I just want to provide information for people to keep themselves SAFE and not be SCARED to travel. Informed traveler all the way!

    1. After New Year, two weeks ago, we stayed in Palermo soho for five nights. One night after dinner four of us were going to a Tango show in the same neighborhood a few minutes from our rented apartment. We passed Armenia street and even a police officer at the same place, and just 50 meter after that two guys jumped out of a parked car with guns in their hands pointing them at our heads. Everything went so fast. But luckily no one got hurt. And they only got my cellphone (lost many photos…), keys, and some small cash from the others. Note that we didn’t flash with fancy clothes nor our things in our hands. Ironically we choose Palermo for its safety and left most our stuff at home before going out.. We had backpacked since end of the summer in Colombia, Ecuador, Peru, Bolivia and Chile without anything happening. I have also traveled in Middle East and most of the European capitals, and BA is by far one of the places I felt most unsafe in. And the only place I’ve got robbed (by gunpoint). Even others travelers I’ve met during my trip in South America stated the same about BA, some of them being robbed or mugged (one being stabbed by knife in Florida street, one if the main shopping pavements). Would unfortunately never recommend anyone to go there.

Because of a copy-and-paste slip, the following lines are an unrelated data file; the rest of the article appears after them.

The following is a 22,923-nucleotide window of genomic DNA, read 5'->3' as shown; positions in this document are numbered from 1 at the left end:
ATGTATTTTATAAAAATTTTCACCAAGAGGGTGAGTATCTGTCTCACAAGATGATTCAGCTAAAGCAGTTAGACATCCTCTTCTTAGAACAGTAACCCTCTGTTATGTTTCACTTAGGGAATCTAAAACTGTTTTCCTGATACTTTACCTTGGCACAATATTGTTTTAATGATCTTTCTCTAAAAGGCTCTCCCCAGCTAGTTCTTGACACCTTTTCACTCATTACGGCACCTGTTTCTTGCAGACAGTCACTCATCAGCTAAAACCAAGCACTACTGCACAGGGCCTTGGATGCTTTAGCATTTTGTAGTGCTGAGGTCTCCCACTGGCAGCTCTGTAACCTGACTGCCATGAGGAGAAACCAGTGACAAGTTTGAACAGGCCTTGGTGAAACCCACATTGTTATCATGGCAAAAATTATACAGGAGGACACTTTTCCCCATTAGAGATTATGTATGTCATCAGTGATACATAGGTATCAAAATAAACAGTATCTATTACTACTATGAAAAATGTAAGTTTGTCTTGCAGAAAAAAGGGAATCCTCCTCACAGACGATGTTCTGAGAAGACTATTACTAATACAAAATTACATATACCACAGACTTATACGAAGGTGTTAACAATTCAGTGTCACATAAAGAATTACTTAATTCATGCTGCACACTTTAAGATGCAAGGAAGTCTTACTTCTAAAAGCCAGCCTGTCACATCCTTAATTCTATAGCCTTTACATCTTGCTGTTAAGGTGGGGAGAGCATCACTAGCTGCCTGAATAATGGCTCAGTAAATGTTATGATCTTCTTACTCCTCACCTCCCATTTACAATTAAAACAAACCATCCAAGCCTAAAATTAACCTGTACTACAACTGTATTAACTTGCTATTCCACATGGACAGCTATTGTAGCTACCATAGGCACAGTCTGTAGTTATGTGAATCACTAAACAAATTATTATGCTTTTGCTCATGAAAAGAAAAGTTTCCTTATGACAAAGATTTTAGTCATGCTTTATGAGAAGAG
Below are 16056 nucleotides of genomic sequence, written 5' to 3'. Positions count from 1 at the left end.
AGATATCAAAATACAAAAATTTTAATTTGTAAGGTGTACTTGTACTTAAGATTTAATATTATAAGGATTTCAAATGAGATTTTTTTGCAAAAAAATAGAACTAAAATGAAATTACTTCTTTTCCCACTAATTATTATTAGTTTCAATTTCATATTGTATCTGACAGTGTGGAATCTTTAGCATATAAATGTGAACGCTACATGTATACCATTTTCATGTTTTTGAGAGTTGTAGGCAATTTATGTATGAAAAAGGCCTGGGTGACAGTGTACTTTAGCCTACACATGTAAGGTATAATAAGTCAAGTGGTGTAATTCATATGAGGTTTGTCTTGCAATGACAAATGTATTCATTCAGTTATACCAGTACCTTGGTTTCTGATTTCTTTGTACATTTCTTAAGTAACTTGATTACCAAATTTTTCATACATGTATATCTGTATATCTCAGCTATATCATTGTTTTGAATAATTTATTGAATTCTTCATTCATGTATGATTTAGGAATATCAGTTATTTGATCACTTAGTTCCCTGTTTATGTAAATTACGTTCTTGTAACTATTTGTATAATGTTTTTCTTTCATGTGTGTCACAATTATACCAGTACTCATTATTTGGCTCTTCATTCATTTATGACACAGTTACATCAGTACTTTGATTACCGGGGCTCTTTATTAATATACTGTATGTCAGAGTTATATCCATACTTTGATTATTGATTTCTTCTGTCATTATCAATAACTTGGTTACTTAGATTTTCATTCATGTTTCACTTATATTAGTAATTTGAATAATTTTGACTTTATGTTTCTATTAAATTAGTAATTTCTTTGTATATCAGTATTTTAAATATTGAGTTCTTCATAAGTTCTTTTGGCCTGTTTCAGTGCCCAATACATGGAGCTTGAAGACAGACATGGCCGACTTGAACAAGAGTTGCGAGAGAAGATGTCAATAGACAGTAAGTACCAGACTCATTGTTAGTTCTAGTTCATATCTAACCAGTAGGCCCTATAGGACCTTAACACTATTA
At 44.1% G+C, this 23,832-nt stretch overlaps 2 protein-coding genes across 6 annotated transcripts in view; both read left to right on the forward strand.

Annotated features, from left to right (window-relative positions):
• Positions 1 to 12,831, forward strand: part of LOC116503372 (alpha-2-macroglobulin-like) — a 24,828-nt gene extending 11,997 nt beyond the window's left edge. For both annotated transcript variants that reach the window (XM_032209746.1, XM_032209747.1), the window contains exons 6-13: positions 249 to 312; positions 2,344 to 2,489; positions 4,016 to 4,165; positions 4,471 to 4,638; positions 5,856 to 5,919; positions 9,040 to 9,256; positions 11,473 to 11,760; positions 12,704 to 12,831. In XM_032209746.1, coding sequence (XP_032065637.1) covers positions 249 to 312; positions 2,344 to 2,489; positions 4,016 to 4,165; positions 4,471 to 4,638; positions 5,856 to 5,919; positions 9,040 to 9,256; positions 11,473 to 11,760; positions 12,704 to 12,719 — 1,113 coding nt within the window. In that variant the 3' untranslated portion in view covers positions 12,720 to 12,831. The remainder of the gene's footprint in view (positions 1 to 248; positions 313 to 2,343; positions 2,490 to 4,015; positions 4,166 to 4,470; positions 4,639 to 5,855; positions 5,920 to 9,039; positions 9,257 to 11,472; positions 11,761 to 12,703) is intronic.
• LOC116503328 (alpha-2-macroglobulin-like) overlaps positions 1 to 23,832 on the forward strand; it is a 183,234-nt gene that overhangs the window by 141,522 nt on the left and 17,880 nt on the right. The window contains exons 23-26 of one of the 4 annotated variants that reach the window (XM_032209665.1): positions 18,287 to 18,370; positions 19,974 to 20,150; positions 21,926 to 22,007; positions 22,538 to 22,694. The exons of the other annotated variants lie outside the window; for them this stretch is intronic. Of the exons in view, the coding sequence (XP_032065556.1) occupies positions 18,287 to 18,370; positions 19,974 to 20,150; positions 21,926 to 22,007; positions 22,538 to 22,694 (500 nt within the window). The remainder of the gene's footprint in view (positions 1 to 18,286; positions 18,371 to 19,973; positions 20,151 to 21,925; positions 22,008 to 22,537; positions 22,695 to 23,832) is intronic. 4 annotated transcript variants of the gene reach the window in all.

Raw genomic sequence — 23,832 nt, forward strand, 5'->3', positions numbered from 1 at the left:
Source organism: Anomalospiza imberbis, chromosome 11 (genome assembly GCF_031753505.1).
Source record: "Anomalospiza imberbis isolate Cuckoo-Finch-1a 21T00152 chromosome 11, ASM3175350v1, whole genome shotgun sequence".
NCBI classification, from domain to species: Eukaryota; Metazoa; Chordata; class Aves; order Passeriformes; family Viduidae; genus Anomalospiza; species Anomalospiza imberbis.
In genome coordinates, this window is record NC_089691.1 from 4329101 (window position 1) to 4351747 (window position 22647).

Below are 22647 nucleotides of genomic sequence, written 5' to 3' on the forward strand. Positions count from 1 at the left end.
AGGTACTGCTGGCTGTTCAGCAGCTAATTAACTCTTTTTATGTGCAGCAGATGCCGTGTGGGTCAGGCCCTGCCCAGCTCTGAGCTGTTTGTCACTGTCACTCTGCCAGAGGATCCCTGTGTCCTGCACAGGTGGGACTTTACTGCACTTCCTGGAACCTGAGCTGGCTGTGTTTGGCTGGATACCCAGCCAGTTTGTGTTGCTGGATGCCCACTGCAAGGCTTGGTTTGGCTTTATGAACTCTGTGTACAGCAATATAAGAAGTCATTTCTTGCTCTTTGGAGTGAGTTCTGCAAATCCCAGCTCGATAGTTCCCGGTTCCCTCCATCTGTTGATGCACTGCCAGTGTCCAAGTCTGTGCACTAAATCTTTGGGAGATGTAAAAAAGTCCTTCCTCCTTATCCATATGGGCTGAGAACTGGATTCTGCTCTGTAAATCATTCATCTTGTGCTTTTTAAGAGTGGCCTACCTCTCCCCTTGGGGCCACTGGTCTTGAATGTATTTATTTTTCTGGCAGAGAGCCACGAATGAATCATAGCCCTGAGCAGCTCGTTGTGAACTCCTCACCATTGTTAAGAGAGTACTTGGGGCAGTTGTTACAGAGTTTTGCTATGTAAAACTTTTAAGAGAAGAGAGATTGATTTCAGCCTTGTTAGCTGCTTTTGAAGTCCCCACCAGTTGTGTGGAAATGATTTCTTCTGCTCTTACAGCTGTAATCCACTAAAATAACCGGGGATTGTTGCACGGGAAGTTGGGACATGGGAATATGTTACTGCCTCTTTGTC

1. Buenos Aires is beautiful and Palermo is definitely one of the “safer” places to stay in the in city. In reality, something like this could have happened in any city – I have heard horror stories from people traveling to Colombia, Ecuador, Peru, Bolivia and I was personally robbed (TWICE) in Chile. Most of the time it can be avoidable if certain precautions are taken. But at the same time I have had some pretty close calls (and heard stories) about other places I have lived, like Toronto, Paris and Brussels. I would recommend people take extra precautions in Buenos Aires, but to skip it completely would be a shame.

      1. WOW. My experience is completely different. Nothing ever happened during my 1 year in BA…but maybe because my husband is local and he knows the local street codes, red flags and safe places…

        I love Buenos Aires, without the high crime it would be a perfect place to live forever…